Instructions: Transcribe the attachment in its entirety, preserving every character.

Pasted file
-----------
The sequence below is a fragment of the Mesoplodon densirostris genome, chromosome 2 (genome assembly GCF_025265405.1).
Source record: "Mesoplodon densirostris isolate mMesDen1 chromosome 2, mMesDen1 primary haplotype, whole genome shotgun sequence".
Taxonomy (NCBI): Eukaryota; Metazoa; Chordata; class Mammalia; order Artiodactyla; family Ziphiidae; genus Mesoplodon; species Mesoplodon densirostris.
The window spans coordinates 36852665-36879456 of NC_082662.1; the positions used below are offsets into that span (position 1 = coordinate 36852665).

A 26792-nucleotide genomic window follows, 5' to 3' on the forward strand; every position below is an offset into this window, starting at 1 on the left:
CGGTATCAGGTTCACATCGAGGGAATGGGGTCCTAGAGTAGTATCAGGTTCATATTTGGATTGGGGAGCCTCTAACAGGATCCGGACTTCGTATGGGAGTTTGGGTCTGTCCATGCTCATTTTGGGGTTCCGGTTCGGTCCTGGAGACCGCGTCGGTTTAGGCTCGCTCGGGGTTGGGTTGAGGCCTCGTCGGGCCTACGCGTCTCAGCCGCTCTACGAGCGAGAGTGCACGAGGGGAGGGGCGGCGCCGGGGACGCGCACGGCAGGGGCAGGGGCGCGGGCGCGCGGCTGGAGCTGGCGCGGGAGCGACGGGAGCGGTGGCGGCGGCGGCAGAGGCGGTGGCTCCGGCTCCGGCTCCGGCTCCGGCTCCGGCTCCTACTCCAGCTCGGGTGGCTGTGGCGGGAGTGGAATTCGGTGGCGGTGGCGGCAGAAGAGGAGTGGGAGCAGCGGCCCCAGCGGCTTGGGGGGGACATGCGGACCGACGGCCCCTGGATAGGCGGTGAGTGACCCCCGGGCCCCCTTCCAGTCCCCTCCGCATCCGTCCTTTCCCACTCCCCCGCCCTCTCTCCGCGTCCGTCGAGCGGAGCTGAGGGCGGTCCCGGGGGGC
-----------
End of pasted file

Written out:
The sequence below is a fragment of the Mesoplodon densirostris genome, chromosome 2 (genome assembly GCF_025265405.1).
Source record: "Mesoplodon densirostris isolate mMesDen1 chromosome 2, mMesDen1 primary haplotype, whole genome shotgun sequence".
Taxonomy (NCBI): Eukaryota; Metazoa; Chordata; class Mammalia; order Artiodactyla; family Ziphiidae; genus Mesoplodon; species Mesoplodon densirostris.
The window spans coordinates 36852665-36879456 of NC_082662.1; the positions used below are offsets into that span (position 1 = coordinate 36852665).

A 26792-nucleotide genomic window follows, 5' to 3' on the forward strand; every position below is an offset into this window, starting at 1 on the left:
CGGTATCAGGTTCACATCGAGGGAATGGGGTCCTAGAGTAGTATCAGGTTCATATTTGGATTGGGGAGCCTCTAACAGGATCCGGACTTCGTATGGGAGTTTGGGTCTGTCCATGCTCATTTTGGGGTTCCGGTTCGGTCCTGGAGACCGCGTCGGTTTAGGCTCGCTCGGGGTTGGGTTGAGGCCTCGTCGGGCCTACGCGTCTCAGCCGCTCTACGAGCGAGAGTGCACGAGGGGAGGGGCGGCGCCGGGGACGCGCACGGCAGGGGCAGGGGCGCGGGCGCGCGGCTGGAGCTGGCGCGGGAGCGACGGGAGCGGTGGCGGCGGCGGCAGAGGCGGTGGCTCCGGCTCCGGCTCCGGCTCCGGCTCCGGCTCCTACTCCAGCTCGGGTGGCTGTGGCGGGAGTGGAATTCGGTGGCGGTGGCGGCAGAAGAGGAGTGGGAGCAGCGGCCCCAGCGGCTTGGGGGGGACATGCGGACCGACGGCCCCTGGATAGGCGGTGAGTGACCCCCGGGCCCCCTTCCAGTCCCCTCCGCATCCGTCCTTTCCCACTCCCCCGCCCTCTCTCCGCGTCCGTCGAGCGGAGCTGAGGGCGGTCCCGGGGGGC